Sometimes people don’t think about filing for Naturalization until their green card is about to expire. They look at the cost of applying for a Naturalization (the N-400 is $680.00) and then they look at the cost of applying for a green card renewal (the I-90 is $365.00) and decide it may be more cost-effective to just do Naturalization. Which may be true. But not always – it depends on the timing.
For several years, USCIS has taken the position that if you file an N-400 within six months of your green card expiring, you must also file the I-90 to replace/renew your green card. This is obnoxious because, in many jurisdictions, Naturalization cases are moving quickly. From the time of filing to the time of an interview in Atlanta, for example, it’s taking less than five months.
This means if you file your N-400 five months before your green card expires, you could be a US Citizen before your original card expires. And yet, USCIS has made you spend $365.00 on a green card renewal that will be denied now – denied because you’re a US Citizen who doesn’t need a green card!
A new policy has recently come out from USCIS that has many of us shaking our heads in disbelief. In this scenario, the individual has applied for Naturalization, has an expired (or soon to be expiring) green card, and would like to travel outside of the United States. In order to return to the US, they need proof that they are still a lawful permanent resident, though the green card has expired.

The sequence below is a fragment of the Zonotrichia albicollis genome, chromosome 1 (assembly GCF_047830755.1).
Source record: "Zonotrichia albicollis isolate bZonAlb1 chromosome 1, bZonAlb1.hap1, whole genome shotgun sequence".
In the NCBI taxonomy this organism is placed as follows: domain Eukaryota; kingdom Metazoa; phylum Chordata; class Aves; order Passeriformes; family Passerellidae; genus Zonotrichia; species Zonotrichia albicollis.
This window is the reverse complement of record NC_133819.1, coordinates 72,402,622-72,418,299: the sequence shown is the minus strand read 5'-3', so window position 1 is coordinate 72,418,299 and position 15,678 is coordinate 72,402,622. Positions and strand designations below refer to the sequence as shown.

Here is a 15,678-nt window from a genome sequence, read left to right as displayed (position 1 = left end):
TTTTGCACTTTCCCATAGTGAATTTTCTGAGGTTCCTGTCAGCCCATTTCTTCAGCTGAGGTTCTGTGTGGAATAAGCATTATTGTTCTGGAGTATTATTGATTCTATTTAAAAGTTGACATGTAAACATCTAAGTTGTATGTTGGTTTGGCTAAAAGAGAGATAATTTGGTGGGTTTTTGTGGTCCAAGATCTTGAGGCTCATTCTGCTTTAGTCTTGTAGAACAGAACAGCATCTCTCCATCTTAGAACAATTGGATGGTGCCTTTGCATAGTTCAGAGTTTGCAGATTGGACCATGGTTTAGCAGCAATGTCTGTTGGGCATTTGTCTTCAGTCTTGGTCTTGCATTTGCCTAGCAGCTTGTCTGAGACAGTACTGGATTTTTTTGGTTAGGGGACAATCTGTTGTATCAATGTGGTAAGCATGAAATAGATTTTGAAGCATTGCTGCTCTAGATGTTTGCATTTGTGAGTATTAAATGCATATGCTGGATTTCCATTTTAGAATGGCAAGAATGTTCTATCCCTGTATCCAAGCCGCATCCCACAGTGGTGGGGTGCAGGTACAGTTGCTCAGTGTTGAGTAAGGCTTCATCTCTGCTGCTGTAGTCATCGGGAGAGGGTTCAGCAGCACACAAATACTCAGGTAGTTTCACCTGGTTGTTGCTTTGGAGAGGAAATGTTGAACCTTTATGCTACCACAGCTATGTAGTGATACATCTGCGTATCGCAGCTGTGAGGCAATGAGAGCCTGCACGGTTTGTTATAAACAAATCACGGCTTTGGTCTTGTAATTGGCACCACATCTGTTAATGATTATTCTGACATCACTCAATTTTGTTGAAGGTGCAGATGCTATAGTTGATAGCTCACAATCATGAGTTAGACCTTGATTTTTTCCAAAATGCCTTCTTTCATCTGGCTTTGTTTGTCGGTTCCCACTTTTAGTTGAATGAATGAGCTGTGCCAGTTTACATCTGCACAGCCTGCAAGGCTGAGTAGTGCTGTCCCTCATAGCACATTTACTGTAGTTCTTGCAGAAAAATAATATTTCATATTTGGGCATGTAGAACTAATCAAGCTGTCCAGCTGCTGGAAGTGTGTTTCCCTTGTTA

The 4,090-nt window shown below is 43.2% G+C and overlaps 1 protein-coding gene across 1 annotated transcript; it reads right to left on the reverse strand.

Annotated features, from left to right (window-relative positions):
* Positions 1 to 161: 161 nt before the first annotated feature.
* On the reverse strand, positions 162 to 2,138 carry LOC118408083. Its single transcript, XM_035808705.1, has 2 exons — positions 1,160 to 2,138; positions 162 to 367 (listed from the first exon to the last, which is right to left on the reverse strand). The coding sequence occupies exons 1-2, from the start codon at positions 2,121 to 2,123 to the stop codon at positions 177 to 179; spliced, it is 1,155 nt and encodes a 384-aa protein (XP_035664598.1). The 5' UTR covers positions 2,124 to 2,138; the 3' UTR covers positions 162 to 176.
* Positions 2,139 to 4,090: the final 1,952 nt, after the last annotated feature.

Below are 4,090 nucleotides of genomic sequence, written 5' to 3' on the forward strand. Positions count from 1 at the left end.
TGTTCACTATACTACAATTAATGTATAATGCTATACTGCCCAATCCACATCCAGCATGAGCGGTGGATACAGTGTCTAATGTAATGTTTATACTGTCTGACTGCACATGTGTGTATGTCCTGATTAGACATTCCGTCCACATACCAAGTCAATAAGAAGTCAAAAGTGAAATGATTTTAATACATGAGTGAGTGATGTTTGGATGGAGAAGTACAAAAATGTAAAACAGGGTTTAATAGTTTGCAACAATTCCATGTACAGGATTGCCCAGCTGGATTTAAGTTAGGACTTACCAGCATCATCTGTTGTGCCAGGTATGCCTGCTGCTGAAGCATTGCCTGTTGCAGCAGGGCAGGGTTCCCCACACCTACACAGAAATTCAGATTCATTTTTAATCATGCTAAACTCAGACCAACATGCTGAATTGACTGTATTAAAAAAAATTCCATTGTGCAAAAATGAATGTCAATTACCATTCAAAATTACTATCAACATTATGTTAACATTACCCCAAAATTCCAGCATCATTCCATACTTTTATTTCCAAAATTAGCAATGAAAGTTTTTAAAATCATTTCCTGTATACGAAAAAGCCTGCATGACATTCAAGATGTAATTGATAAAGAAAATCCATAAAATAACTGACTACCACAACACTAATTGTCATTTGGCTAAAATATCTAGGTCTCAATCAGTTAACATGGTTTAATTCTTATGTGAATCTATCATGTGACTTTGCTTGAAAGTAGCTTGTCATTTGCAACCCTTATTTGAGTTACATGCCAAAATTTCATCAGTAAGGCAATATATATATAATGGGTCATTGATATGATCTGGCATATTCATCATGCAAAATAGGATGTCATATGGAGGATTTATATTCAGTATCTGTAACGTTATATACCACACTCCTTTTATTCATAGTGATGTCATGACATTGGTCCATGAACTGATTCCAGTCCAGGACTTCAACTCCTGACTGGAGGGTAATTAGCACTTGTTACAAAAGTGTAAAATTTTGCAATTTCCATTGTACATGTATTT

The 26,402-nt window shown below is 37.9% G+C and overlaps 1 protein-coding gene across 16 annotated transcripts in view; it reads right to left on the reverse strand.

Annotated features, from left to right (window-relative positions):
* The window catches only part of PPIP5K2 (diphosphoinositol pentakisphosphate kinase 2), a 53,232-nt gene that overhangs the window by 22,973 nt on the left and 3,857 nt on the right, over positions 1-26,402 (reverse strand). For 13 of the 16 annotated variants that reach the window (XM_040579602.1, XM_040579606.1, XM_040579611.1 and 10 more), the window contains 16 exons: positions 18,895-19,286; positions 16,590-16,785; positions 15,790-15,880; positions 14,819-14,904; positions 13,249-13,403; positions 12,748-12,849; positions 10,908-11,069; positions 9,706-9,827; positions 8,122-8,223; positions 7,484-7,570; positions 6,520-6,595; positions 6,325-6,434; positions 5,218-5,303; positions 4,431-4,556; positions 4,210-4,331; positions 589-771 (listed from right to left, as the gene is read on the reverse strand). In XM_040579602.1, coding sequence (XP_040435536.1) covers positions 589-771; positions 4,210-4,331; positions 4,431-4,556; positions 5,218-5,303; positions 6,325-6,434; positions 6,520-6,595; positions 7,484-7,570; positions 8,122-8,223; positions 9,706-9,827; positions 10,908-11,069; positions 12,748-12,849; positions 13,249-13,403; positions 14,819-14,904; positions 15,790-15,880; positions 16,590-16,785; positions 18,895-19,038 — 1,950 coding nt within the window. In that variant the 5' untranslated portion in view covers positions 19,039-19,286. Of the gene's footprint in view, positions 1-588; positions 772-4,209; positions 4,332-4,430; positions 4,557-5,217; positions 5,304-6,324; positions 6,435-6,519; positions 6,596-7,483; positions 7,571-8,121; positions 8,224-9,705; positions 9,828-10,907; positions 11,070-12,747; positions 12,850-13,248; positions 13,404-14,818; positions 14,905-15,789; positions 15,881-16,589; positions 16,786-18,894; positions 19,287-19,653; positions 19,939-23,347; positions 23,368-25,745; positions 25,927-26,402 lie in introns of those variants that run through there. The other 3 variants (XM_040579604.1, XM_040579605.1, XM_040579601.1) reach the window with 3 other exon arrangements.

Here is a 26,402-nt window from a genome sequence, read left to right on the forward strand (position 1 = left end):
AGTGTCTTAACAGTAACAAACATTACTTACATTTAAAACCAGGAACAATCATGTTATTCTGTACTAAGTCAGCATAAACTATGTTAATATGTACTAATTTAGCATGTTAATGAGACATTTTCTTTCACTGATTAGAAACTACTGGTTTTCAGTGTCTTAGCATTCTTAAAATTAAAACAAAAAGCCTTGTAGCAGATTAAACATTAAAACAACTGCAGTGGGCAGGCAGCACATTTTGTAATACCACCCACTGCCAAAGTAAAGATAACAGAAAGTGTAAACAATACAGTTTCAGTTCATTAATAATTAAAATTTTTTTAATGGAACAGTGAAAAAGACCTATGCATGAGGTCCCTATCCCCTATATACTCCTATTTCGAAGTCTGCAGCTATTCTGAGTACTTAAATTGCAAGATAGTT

In the past, the procedure has been to take the N-400 receipt notice, the passport, and proof of travel to an InfoPass appointment and to ask for an I-551 stamp in their passport. The I-551 stamp is a temporary extension of the green card – it says that the person is a lawful permanent resident and has an expiration date, just like a green card. The expiration date, though, is short – as short as 30 days, maybe up to a year depending on individual circumstances.
Now, USCIS is saying that even with an N-400 pending that everyone who requests an I-551 stamp has to have an I-90 pending, too. Even if you’ve already had an interview on your N-400 application and just need a final decision or are waiting for the oath ceremony to be scheduled – if your green card has expired and you need to travel outside of the US you have to file an I-90 and spend $365.00 in order to obtain that stamp that will allow you to re-enter the United States. That makes no sense to me.
The moral of the story is to file for Naturalization long before your green card expires, I suppose. Who would know about these policies, though? You won’t find this information on the USCIS website. This is just another example of how the laws of immigration may not change, but the policies – the way that the laws are implemented and how the day to day practice of immigration benefits are allocated – change daily and keep us all on our toes.